Whale Watching In Iceland: If you want to experience whale watching at its best, visit Iceland. Known as Northern Europe’s whale watching capital, Iceland offers whale watching trips that are exciting and fascinating. Many whale watching ports are located on the shore to making it easier for visitors to see these gentle giants. Whale watching tours in Iceland are conducted by experienced guides who offer educative and interesting information. The tours flaunt stretches of moon-like plains, the occasional midnight sun, and beautiful icy peaks.
Spending time looking at whales is not only an amazing experience; it is also a relaxing one. Whales are the only marine creatures that are known to flap their fins or turn upside down while sprouting fountains of water. Whale watching in Iceland is an incredible experience that keeps many visitors flocking to the country each year. There 23 different types of whales that can be seen from the water and even from land.
Whale Watching Trips in Iceland
There are many boat companies that offer whale watching trips in Iceland. While May to September is the best time to watch whales, whales can also be spotted during the other months of the year. Harbor porpoises and white-beaked dolphins can often be seen on whale watching trips. Other marine creatures that you’ll spot on your trip include harp seals, ringed seals, hooded seals, and bearded seals. Most boat owners focus on friendly whale watching and maintain a distance in order to leave the whales in their natural habitat. Sometimes, the whales are curious and will approach the boat. The guides and captains will show you where to spot the whales and the types of whales to look out for.
Types of Whales Commonly Spotted in Iceland
Whale watching in Iceland offers you a chance to observe the magnificent creatures in their native habitat. This is a truly incredible experience that you’ll remember for years to come. Iceland’s capital Reykjavik and the whale-watching town of Husavik are home to a unique variety of minke Whale. Many other types of cetacea are there to see. The massive Humpback whales can also be spotted in these regions but are less common. Husavik has a whale centre that offers an exceptional whale-watching adventure.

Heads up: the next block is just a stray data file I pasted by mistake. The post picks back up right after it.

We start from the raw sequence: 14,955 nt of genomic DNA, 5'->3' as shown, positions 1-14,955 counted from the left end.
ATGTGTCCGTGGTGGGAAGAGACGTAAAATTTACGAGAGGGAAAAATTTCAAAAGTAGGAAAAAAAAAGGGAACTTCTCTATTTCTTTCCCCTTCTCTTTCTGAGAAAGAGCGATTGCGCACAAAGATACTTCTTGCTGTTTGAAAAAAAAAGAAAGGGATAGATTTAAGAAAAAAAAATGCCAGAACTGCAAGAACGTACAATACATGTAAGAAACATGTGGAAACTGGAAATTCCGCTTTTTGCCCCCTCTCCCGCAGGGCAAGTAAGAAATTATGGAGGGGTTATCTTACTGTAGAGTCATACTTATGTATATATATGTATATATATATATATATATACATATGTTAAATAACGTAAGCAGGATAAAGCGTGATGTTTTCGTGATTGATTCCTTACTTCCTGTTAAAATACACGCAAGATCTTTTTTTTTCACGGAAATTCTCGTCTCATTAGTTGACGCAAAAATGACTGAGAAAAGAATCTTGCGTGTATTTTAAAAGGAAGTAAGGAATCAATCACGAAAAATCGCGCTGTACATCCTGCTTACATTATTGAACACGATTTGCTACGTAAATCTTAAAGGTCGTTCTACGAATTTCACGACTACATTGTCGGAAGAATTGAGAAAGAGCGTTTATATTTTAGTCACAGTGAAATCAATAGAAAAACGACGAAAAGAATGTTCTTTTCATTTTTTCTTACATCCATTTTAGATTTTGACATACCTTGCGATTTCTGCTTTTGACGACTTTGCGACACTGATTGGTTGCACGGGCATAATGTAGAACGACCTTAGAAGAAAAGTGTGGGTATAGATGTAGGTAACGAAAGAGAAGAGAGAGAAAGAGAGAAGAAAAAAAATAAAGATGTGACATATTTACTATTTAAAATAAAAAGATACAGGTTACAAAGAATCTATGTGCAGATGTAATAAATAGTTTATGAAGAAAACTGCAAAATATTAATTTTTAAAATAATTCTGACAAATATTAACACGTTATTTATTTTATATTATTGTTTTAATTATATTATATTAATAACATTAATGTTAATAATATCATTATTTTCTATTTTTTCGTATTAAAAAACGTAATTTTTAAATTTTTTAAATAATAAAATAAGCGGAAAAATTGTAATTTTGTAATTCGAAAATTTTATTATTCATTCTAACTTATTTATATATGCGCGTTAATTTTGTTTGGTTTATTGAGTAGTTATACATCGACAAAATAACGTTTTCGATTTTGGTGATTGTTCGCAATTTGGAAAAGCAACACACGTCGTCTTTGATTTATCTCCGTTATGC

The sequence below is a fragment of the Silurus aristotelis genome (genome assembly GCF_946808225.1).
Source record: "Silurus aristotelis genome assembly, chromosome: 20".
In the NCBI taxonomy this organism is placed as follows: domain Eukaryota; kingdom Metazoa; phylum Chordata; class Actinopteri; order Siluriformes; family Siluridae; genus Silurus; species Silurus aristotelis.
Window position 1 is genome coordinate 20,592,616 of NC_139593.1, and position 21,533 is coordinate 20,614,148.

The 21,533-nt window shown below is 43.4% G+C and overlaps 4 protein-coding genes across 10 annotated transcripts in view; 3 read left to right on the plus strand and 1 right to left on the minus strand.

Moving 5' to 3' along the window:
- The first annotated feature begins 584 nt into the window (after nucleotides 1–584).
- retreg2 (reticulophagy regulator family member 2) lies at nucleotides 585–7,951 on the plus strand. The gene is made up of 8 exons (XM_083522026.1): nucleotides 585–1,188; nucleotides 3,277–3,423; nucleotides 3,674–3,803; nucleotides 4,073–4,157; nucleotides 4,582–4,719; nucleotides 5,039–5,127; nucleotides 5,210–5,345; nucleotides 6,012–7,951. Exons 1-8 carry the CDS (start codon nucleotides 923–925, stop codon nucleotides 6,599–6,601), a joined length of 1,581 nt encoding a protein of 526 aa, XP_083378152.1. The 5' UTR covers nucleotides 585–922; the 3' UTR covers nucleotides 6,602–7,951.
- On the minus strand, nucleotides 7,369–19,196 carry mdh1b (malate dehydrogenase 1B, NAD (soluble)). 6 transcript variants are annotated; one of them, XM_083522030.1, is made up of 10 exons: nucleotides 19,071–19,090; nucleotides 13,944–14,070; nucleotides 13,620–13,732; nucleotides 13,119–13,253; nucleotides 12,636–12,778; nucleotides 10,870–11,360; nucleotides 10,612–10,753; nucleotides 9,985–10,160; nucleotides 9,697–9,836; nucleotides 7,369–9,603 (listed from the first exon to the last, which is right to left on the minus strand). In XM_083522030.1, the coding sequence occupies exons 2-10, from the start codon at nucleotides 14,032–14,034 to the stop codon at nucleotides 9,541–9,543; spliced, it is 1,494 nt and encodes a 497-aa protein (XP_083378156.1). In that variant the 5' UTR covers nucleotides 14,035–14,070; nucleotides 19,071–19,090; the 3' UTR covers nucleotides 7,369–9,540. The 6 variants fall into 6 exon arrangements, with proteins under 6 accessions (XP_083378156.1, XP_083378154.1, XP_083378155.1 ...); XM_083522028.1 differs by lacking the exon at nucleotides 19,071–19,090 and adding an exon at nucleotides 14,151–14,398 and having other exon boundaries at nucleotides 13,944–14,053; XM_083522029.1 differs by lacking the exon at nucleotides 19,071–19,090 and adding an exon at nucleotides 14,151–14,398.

Olafsvik, located on the northern side of Reykjavik, is a great spot for watching sperm whales and white-beaked dolphins. Dolphins are very playful by nature and often leap near boats. As you sail along Faxaflói bay you’ll spot minke whales, humpback whales, white-beaked dolphins, and harbor porpoises. Look out for blue whales off the coast of Snaefellsnes peninsula which can be seen from time to time. If you prefer to watch whales on land, the cliffs of Ingilfshofoi, the highlands of the Tjornes peninsula, and the Snaefellsnes peninsula are the perfect spots to see sei whales feeding and fin whales. During your whale watching trip, you’ll also see a variety of birds like the gannet, arctic tern, puffin, and different types of seagull.
Winter Whale Watching
Winter whale watching in Iceland is also a common activity that usually takes place from 1st October to 31st March. Whale watching in February is a really popular time. Some of the whales that can be seen during winter include killer whales, humpback whales and dolphins. Baleen whales usually migrate to the south during winter.
Go whale watching in Iceland and see the gentle giants in their natural habitat. You’ll have the experience of a lifetime and go away more educated and informed.
Kate Parker is a travel writer, whale lover and online author. She has published many articles about whale watching in Iceland, and has written this piece on behalf of Sterna Travel
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